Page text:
The compelling, inspiring, and comically sublime story of a young man’s coming-of-age, set during the twilight of apartheid and the tumultuous days of freedom that followed
Trevor Noah is one of the comedy world’s brightest new voices, a light-footed but sharp-minded observer of the absurdities of politics, race, and identity, sharing jokes and insights drawn from the wealth of experience acquired in his relatively young life. As host of The Daily Show with Trevor Noah, he provides viewers in America and around the globe with their nightly dose of biting satire, but here Noah turns his focus inward, giving readers a deeply personal, heartfelt, and humorous look at the world that shaped him.
Noah was born a crime, the son of a white Swiss father and a black Xhosa mother, at a time when such a union was punishable by five years in prison. Living proof of his parents’ indiscretion, Trevor was kept mostly indoors for the first years of his life, bound by the extreme and often absurd measures his mother took to hide him from a government that could, at any moment, take him away. Finally liberated by the end of South Africa’s white rule, Trevor and his mother set forth on a grand adventure, living openly and freely and embracing the opportunities won by a centuries-long struggle.
A collection of eighteen personal essays, Born a Crime tells the story of a mischievous young boy who grows into a restless young man as he struggles to find himself in a world where he was never supposed to exist. Born a Crime is equally the story of that young man’s fearless, rebellious, and fervently religious mother — a woman determined to save her son from the cycle of poverty, violence, and abuse that ultimately threatens her own life.
Whether subsisting on caterpillars for dinner during hard times, being thrown from a moving car during an attempted kidnapping, or just trying to survive the life-and-death pitfalls of dating in high school, Noah illuminates his curious world with an incisive wit and an unflinching honesty. His stories weave together to form a moving and searingly funny portrait of a lovable delinquent making his way through a damaged world in a dangerous time, armed with only a keen sense of humor and a mother’s unconventional, unconditional love.
I first paid attention to Trevor Noah when he started being a correspondent on The Daily Show, and I loved him, so I was super happy when he got the gig and made it to the front desk on the show. So, when I saw a book on netgalley with his face, I just clicked “request”, eheh, without even knowing much of what it was about. Man… I’m glad I miraculously got approved for this one.
After starting the book – and reading the title a little better – I realized that the focus of this one would be about Trevor’s life in South Africa, mainly during his childhood and the consequences of the apartheid. In case you don’t know what apartheid was, it was a system of racial segregation in South Africa enforced through legislation from 1948 to 1994.
I don’t think most of us outside segregated countries can actually understand how a system like this would be, so while reading, and knowing beforehand about all of this – my mom DOES live in Africa – I was still shocked and saddened by the whole situation.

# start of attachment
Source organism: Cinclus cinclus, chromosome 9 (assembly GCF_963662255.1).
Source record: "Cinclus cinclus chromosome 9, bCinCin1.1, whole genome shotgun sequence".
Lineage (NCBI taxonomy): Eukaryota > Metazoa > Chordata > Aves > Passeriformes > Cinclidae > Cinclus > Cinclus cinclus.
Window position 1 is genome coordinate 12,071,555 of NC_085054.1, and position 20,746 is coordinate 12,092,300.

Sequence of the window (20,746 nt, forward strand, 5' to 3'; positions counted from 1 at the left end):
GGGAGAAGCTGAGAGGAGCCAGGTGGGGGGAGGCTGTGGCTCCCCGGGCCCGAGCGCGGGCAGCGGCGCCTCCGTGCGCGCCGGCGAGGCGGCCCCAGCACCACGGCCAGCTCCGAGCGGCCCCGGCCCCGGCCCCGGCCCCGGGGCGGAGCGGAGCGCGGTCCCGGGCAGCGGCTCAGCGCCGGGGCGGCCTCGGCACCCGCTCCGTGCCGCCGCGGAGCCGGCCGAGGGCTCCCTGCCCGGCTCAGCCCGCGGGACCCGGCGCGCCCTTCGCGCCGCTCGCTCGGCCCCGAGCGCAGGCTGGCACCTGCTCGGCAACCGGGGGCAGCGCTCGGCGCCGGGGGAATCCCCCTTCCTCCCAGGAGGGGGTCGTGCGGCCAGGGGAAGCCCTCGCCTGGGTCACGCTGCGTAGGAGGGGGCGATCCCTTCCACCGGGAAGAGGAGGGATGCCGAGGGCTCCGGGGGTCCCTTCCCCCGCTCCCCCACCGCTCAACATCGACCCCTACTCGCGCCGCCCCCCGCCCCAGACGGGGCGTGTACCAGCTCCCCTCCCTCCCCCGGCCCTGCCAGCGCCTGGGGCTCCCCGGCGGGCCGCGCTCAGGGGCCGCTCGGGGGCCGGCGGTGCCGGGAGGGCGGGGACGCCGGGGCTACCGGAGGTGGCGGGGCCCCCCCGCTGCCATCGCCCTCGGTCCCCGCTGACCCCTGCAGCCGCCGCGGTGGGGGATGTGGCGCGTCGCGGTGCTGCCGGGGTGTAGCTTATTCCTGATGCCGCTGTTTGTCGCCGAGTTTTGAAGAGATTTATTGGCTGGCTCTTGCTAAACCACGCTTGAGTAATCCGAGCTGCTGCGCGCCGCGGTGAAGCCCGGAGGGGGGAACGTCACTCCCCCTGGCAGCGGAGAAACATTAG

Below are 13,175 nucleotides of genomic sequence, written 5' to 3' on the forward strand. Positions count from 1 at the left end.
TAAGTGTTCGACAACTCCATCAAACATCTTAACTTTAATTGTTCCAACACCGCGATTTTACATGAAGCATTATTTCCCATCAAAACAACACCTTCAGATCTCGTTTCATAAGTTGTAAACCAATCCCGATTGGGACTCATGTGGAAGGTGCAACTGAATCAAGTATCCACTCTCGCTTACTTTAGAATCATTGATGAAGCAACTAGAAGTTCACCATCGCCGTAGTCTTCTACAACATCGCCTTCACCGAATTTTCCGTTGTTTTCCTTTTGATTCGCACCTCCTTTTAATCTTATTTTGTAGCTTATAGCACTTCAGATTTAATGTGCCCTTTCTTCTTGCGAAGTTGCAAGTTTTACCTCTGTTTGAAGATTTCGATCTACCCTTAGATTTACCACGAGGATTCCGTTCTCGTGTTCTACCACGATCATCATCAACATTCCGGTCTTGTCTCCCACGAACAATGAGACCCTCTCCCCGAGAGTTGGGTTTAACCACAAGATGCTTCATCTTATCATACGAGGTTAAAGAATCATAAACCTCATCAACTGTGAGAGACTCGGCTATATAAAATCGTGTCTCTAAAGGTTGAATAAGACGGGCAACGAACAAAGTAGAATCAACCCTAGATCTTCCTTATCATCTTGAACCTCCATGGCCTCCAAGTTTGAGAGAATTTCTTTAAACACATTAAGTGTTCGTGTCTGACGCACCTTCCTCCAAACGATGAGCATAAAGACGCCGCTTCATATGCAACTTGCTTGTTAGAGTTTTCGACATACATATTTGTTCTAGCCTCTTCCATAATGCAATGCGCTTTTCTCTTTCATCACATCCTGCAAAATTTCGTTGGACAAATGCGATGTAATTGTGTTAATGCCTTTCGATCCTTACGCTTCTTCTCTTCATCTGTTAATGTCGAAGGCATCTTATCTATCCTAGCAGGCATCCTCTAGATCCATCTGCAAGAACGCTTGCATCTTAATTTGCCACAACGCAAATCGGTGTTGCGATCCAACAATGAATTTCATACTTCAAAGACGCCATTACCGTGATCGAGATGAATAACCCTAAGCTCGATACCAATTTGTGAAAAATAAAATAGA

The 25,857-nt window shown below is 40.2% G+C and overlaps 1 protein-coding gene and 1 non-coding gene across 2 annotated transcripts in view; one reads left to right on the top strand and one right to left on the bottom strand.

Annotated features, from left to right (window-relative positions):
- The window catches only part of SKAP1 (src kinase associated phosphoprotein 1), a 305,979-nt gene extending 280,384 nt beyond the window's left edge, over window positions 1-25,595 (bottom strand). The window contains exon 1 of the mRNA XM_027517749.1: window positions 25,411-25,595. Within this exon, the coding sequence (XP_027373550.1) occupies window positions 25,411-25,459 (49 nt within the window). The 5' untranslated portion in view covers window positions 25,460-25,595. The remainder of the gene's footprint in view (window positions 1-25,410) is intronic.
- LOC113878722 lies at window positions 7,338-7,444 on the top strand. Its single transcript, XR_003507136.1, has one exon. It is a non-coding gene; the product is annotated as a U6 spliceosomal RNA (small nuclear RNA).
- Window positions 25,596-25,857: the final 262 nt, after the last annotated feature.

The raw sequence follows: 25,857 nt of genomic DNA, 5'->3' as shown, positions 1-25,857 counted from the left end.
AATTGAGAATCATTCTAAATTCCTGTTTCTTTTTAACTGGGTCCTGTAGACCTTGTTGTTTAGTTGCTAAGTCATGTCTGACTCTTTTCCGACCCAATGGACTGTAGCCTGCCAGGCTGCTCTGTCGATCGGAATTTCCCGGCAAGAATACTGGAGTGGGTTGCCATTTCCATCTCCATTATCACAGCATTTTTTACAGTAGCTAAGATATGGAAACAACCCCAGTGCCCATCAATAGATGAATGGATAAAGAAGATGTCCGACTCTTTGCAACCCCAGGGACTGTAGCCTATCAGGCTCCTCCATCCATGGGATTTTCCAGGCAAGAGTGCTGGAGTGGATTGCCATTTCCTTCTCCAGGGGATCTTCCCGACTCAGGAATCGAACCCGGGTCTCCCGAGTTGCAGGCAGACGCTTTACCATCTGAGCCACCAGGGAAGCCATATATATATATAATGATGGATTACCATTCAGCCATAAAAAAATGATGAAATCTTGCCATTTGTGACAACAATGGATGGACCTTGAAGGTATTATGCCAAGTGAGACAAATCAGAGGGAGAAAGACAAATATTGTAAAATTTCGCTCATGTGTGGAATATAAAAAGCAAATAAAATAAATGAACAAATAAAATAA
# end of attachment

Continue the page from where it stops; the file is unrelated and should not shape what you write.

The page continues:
I think that Trevor was able to explain the system pretty well, especially how it was for him being a mixed child, because mixed children weren’t supposed to exist during apartheid… it was forbidden by law for white and black people to have intimate relations, and a mixed child was proof of exactly that, a crime!
It was really interesting to read about Trevor’s life and about his hurricane of a mother. Seriously people, his mom MADE him. It’s impressive, so impressive, and there is no doubt in my mind that the way she raised him and pushed him, brought him to where he is today.
At the same time, while telling a very serious story of segregation, poverty, etc, the book is also funny as hell. Trevor Noah writes the way he talks, so there’s humour everywhere, even in the most dire situations. And Trevor’s humour is awesome, even if inappropriate at times, eheh. I had a fit of laughter inside a plane, because of one particular even when he was about 5 years old… yeah… that was hilarious!
This was an excellent biography, I just had a couple of problems (small ones) about it. First of all, the book starts out strong, and then it gets confusing. This happens because it goes back and forth in time a couple of times, which happens a lot in memoirs, but here it took me a bit to get a grip on it, and it seemed like it could go through another round of editing, maybe?! Because it felt like it was all over the place for awhile… I don’t know… it felt a bit off in the beginning, but then the book gained speed and I loved it.
Another issue I had, and this has very little to do with the book itself, is the fact that it covers very little from Trevor Noah’s adult life. I wished that his transition from DJ to stand up was covered, or even mentioned, but it’s not. Several events occur when he’s already doing stand up all over the world, but there’s no “so, this is how it came to be” moment, and I missed that.
Overall, this was an excellent biography, with a huge focus on the South African society during and post-Apartheid. It also focus a lot on the issue of belonging, related to the effects of the segregation. I think this is such an important read! I honestly have to recommend it to everyone, whether or not you love Trevor Noah, you should read it. He talks about a reality that I think most people are not truly aware of, so read this, get informed, laugh a bit while doing it. Have fun while learning :D.